- The use of tools for the planning, monitoring and management of marine spaces to ensure the sustainable use of resources. Portugal is also in a position to assume a relevant role in the use of marine protected areas as an efficient mechanism for the management of specific marine ecosystems. Our short-term goal is to protect 10 per cent of our marine spaces.
In this respect we must assume a paradigm shift. We no longer want to simply monitor impacts; we will pursue a precautionary approach to avoid undertaking activities that could adversely affect the ocean.
In order to achieve all of this, we must also exercise our sovereignty.
Therefore, we want to:
- Ensure an effective presence in our seas through adequate defence, security and inspection capacities that integrate ships, aircraft and modern surveillance systems; support the observance of law, order and human security, defending the public interest in the maritime search and rescue zones under national jurisdiction or in partnerships; issue licences and regulate concessions of economic activities in maritime areas under national sovereignty or jurisdiction.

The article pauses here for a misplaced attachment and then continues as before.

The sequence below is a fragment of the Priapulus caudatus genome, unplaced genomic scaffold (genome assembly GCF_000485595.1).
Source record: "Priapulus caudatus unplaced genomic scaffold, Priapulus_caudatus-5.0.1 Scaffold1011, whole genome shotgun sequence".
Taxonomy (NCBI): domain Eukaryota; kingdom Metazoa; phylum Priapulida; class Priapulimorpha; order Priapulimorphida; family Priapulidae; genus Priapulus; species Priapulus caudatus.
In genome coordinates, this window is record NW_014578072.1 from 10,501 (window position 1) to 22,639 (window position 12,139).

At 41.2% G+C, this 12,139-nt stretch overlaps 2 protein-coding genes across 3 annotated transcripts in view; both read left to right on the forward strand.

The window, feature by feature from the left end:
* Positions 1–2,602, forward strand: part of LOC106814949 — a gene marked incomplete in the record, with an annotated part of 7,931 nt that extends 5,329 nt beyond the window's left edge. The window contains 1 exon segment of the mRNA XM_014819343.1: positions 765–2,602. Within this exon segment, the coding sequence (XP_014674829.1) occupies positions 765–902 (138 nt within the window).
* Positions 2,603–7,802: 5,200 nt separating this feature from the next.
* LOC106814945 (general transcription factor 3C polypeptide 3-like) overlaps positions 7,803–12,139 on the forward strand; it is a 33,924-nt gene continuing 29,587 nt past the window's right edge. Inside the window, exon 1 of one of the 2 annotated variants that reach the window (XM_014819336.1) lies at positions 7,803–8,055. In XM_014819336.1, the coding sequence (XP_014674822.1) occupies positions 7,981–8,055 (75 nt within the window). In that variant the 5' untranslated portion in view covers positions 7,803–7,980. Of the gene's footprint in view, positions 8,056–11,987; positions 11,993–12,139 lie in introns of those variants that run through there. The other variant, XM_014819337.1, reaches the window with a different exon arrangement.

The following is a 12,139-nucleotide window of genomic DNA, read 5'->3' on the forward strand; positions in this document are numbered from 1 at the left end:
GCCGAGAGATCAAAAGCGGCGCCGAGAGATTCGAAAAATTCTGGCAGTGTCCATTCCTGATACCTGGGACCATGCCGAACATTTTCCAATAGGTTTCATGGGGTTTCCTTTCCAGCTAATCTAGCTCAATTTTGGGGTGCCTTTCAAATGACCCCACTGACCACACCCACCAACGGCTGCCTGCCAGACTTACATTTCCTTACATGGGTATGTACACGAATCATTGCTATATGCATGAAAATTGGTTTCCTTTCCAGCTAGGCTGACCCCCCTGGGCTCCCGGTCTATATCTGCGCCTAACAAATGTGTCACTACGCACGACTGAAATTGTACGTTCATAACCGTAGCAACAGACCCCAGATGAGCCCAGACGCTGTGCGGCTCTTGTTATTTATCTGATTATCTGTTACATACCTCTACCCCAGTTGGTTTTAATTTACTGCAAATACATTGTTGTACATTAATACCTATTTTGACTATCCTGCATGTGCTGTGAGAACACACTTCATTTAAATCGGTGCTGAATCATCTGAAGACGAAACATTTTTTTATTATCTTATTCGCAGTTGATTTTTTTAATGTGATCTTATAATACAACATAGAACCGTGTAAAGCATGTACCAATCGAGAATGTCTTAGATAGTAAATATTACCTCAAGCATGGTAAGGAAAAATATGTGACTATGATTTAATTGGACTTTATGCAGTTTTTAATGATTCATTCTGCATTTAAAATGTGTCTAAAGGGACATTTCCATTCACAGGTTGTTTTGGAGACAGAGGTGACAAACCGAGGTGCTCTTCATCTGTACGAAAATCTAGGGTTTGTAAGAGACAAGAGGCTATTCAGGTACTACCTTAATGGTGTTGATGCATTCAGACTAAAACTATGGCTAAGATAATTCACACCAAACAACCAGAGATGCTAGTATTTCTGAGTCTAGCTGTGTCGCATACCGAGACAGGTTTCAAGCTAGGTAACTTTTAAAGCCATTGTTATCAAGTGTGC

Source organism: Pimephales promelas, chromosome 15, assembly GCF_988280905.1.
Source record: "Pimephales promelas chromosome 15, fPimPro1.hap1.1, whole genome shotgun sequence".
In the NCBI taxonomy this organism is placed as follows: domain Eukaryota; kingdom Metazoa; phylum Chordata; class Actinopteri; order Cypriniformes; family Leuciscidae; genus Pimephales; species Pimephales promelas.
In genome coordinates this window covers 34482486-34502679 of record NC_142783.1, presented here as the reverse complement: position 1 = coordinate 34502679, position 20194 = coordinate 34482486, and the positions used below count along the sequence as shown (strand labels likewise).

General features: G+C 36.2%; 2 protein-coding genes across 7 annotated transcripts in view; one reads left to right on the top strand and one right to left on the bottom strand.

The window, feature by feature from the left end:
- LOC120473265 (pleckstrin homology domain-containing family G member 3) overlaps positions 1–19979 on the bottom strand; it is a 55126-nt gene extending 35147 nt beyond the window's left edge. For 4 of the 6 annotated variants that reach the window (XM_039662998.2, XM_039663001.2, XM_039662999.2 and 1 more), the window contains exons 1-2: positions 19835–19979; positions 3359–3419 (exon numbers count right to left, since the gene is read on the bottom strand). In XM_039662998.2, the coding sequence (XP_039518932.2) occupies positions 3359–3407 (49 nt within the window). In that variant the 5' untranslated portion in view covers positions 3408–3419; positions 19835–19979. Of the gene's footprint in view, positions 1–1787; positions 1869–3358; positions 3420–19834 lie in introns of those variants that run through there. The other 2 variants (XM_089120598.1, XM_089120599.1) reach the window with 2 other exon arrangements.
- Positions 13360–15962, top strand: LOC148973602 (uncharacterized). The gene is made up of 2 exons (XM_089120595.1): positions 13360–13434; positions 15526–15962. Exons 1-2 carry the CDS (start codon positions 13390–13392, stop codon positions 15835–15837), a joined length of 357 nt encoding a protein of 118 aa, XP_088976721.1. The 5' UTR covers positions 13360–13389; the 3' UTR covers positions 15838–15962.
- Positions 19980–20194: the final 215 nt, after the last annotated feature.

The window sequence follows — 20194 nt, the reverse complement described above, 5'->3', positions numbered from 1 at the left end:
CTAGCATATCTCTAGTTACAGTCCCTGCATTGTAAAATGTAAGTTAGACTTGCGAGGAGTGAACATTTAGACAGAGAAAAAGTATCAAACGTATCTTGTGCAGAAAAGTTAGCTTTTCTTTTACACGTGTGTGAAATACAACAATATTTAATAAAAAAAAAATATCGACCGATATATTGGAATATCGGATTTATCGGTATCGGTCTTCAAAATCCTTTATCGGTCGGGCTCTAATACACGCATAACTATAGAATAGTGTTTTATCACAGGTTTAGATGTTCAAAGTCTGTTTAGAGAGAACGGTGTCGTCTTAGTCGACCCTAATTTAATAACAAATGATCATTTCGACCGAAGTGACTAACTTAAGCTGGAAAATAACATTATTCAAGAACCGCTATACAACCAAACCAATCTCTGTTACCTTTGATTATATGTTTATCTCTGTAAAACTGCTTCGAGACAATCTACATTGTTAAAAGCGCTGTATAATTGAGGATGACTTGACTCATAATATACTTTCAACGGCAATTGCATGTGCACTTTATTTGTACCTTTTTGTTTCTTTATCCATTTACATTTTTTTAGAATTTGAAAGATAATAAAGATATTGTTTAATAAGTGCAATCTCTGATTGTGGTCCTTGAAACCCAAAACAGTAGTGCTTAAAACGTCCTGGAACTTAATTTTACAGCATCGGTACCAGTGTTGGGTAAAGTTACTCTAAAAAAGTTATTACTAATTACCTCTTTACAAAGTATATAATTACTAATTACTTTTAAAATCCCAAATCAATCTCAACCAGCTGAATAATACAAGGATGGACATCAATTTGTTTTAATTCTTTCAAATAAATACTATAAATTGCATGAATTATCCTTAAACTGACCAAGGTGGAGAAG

- Promote ocean literacy, a key element for raising awareness among the Portuguese population about the importance of the ocean in our daily lives and for teaching new generations about the benefits that oceanic ecosystems provide for society, through the inclusion of specific content in school curricula and sea activities in school sports programmes, as well as outreach programmes for adults.
- Promote sea management and the protection of natural capital and marine ecosystem resources by establishing priorities for action that preserve and enhance such capital through an ecologically coherent network of marine protected areas, based on sound management plans that contribute to their valorization within the scope of the ocean economy.
For this to succeed it is essential to generate and manage knowledge on the tremendous resources of our oceans and seas. This requires a strategic investment in marine scientific research, which in the medium to long term will enable rapid and sustainable growth. The enhanced knowledge of ocean resources in the biological, biotechnological, geological, mineral, and energy fields will establish Portugal as a strategic partner in the international community. The Government is, therefore, determined to invest in generating knowledge about Portuguese seas as a strategic asset.